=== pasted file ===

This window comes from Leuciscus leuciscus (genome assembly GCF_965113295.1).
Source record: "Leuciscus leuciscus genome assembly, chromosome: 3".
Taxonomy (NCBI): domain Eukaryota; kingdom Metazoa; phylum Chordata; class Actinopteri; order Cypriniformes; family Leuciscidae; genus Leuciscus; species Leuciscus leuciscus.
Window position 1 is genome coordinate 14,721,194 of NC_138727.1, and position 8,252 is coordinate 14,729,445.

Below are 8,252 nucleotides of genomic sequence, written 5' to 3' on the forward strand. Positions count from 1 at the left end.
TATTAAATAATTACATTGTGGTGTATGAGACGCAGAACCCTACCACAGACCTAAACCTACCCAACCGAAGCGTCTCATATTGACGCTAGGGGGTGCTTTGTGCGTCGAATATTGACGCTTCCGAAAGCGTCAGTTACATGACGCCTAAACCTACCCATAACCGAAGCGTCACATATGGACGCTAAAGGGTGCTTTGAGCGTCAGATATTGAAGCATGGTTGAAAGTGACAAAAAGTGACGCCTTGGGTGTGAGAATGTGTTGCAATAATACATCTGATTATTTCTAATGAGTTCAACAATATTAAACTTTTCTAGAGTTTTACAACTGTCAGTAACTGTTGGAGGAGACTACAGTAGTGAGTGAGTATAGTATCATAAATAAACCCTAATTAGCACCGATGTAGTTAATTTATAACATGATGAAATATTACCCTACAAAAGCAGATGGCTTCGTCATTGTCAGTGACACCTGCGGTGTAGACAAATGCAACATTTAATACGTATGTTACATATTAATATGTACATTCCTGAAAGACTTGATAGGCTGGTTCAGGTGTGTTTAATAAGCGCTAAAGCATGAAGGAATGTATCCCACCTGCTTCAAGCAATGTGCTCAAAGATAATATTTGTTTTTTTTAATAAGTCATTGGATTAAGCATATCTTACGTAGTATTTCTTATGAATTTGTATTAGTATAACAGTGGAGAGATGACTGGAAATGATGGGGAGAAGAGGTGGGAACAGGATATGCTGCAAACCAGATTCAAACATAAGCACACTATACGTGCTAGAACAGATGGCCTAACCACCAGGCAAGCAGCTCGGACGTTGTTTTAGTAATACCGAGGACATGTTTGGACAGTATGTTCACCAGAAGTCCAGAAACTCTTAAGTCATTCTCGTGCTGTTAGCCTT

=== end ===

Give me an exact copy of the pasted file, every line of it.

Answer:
This window comes from Leuciscus leuciscus (genome assembly GCF_965113295.1).
Source record: "Leuciscus leuciscus genome assembly, chromosome: 3".
Taxonomy (NCBI): domain Eukaryota; kingdom Metazoa; phylum Chordata; class Actinopteri; order Cypriniformes; family Leuciscidae; genus Leuciscus; species Leuciscus leuciscus.
Window position 1 is genome coordinate 14,721,194 of NC_138727.1, and position 8,252 is coordinate 14,729,445.

Below are 8,252 nucleotides of genomic sequence, written 5' to 3' on the forward strand. Positions count from 1 at the left end.
TATTAAATAATTACATTGTGGTGTATGAGACGCAGAACCCTACCACAGACCTAAACCTACCCAACCGAAGCGTCTCATATTGACGCTAGGGGGTGCTTTGTGCGTCGAATATTGACGCTTCCGAAAGCGTCAGTTACATGACGCCTAAACCTACCCATAACCGAAGCGTCACATATGGACGCTAAAGGGTGCTTTGAGCGTCAGATATTGAAGCATGGTTGAAAGTGACAAAAAGTGACGCCTTGGGTGTGAGAATGTGTTGCAATAATACATCTGATTATTTCTAATGAGTTCAACAATATTAAACTTTTCTAGAGTTTTACAACTGTCAGTAACTGTTGGAGGAGACTACAGTAGTGAGTGAGTATAGTATCATAAATAAACCCTAATTAGCACCGATGTAGTTAATTTATAACATGATGAAATATTACCCTACAAAAGCAGATGGCTTCGTCATTGTCAGTGACACCTGCGGTGTAGACAAATGCAACATTTAATACGTATGTTACATATTAATATGTACATTCCTGAAAGACTTGATAGGCTGGTTCAGGTGTGTTTAATAAGCGCTAAAGCATGAAGGAATGTATCCCACCTGCTTCAAGCAATGTGCTCAAAGATAATATTTGTTTTTTTTAATAAGTCATTGGATTAAGCATATCTTACGTAGTATTTCTTATGAATTTGTATTAGTATAACAGTGGAGAGATGACTGGAAATGATGGGGAGAAGAGGTGGGAACAGGATATGCTGCAAACCAGATTCAAACATAAGCACACTATACGTGCTAGAACAGATGGCCTAACCACCAGGCAAGCAGCTCGGACGTTGTTTTAGTAATACCGAGGACATGTTTGGACAGTATGTTCACCAGAAGTCCAGAAACTCTTAAGTCATTCTCGTGCTGTTAGCCTT